The announcement of a significant restructure within the Financial Planning Association (FPA) and consequent job losses has reawakened calls for a merger between the FPA and the Association of Financial Advisers (AFA).
In the wake of the calling of the Royal Commission into Misconduct in the Banking, Superannuation and Financial Services Industry both the AFA and the FPA have been working more closely together on generating a single voice policy approach but, as yet, there has been no move towards formal merger talks.
However, this has not stopped discussion of the issue, with former FPA chairman and chief executive of financial planning group, CountPlus, Matthew Rowe suggesting that a merger might be in the ultimate best interests of the industry.
“It is great to see the FPA and AFA beginning to work closely together on some key issues. I think the forecast drop in financial adviser numbers to circa 15,000 will mean it is only a matter of time before we have a single Association representing our professional community,” he said.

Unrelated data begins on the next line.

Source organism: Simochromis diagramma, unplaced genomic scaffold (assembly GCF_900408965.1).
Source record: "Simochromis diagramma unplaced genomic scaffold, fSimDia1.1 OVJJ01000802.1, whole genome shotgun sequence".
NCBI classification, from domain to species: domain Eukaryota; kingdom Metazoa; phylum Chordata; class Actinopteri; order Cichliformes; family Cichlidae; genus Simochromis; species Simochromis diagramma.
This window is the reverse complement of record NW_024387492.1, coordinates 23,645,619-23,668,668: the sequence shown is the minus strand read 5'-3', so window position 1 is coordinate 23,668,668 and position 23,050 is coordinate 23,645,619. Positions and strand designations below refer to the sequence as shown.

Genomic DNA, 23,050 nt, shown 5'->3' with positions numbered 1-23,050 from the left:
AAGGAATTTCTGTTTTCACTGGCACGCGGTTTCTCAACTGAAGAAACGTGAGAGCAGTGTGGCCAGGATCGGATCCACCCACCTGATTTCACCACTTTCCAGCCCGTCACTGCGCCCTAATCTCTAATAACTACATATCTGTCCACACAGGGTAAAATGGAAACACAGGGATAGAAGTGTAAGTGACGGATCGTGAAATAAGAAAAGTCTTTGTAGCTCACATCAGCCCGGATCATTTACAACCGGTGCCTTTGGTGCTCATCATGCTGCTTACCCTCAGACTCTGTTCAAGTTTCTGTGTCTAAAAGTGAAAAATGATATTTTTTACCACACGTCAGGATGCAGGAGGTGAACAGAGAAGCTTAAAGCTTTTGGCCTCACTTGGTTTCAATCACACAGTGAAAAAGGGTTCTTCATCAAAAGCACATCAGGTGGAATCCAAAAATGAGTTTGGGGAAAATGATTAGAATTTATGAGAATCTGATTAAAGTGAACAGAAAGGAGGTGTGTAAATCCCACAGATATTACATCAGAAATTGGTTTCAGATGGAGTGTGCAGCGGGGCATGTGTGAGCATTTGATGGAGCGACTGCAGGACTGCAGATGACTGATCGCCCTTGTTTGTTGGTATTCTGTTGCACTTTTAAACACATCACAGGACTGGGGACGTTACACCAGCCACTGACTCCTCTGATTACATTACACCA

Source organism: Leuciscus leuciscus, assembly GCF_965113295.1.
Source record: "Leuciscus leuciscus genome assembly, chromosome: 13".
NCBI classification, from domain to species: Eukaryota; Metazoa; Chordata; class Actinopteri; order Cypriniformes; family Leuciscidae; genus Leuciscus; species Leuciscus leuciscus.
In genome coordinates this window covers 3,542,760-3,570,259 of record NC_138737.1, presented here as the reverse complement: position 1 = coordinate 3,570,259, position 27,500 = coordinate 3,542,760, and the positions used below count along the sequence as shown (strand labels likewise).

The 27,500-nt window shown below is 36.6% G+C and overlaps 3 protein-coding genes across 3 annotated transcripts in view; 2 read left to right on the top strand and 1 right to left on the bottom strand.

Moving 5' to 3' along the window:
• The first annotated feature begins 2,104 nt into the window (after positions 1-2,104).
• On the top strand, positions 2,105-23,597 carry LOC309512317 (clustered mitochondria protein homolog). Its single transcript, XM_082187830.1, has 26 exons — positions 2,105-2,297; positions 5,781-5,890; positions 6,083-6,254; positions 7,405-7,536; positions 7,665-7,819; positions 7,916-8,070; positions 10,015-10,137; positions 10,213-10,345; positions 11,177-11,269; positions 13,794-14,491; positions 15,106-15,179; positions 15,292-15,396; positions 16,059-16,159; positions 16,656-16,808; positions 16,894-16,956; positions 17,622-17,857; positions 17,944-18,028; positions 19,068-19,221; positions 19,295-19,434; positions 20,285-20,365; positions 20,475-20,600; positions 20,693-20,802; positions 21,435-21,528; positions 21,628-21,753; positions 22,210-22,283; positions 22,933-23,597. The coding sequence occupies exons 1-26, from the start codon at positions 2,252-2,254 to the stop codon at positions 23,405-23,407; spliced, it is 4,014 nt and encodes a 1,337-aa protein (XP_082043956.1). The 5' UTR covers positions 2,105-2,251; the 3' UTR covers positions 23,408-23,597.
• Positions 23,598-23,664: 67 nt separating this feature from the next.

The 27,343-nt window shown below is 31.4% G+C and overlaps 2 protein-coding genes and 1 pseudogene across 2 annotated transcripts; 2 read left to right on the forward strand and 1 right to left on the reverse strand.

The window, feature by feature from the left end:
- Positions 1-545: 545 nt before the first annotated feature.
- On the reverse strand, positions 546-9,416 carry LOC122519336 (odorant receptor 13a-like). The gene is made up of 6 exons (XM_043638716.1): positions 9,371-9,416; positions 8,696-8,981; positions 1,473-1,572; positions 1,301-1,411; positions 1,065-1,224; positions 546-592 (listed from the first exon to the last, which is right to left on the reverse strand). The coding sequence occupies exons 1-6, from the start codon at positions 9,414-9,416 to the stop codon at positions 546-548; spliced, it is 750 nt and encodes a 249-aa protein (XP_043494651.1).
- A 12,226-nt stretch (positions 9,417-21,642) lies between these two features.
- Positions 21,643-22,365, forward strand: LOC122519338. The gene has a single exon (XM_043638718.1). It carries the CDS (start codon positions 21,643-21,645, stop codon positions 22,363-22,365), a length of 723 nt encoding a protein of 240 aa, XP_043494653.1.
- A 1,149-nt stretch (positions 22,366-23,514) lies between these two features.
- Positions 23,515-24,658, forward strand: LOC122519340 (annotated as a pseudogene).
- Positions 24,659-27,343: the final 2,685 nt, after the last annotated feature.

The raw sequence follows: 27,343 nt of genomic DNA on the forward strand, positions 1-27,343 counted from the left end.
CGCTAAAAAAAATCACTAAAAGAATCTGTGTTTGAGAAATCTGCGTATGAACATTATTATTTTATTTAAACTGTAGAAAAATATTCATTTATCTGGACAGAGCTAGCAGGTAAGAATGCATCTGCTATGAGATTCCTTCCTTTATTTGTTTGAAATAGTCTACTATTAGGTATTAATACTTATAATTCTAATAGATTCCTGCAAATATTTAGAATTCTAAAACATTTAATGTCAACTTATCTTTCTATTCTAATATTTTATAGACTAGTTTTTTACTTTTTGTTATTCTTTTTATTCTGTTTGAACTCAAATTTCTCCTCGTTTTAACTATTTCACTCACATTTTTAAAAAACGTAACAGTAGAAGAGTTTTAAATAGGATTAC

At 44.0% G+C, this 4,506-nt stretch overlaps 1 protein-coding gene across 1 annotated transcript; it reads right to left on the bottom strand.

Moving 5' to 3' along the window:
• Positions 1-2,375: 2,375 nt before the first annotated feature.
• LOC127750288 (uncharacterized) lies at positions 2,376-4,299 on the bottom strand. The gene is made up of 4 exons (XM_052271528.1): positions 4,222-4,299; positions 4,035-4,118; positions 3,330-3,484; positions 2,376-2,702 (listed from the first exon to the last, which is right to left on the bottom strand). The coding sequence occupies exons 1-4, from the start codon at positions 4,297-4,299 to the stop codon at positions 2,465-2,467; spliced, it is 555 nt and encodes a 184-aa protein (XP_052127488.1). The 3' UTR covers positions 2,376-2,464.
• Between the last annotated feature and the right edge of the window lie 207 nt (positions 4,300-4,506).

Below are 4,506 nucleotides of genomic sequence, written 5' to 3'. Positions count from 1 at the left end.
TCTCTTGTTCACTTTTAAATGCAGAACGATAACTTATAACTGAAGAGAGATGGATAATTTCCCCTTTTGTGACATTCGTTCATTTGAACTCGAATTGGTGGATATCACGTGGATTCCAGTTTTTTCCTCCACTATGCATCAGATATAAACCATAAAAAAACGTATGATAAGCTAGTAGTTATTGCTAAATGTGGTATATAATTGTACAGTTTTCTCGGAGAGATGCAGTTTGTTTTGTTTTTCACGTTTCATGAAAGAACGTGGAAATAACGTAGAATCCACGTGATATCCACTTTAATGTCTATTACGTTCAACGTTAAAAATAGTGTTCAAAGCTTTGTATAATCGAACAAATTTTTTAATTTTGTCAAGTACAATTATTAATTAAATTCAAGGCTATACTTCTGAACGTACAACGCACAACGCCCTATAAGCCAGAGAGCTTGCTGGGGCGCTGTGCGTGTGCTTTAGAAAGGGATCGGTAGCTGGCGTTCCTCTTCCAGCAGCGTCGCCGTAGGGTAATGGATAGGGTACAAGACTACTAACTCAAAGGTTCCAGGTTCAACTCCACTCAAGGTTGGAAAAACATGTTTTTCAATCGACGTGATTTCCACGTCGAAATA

AFA chief executive, Phil Kewin acknowledged the degree to which both the FPA and the AFA had been working more closely together and their shared challenges in terms of decreasing adviser numbers which would inevitably impact on membership of the two organisations.
However, he made clear that there had been no formal discussion around mergers – something which would need to happen at board level.
Recent data published by Money Management has confirmed the high level of adviser exits from the industry in the face of the Financial Adviser Standards and Ethics Authority (FASEA) regime and other factors, with some calculations suggesting it might take the industry up to a decade to grow adviser numbers back to pre-2018 levels.
Importantly, the FPA’s announcement around a significant restructure coincides with the organisation’s member renewal cycle, albeit that it is understood that planning around the changes began late last year.
There have been a number of informal discussions around the possibility of a merger between the FPA and the AFA over the past two decades, but little has developed with some suggesting this reflected the different nature of the membership of both organisations with the AFA being more representative of life/risk advisers.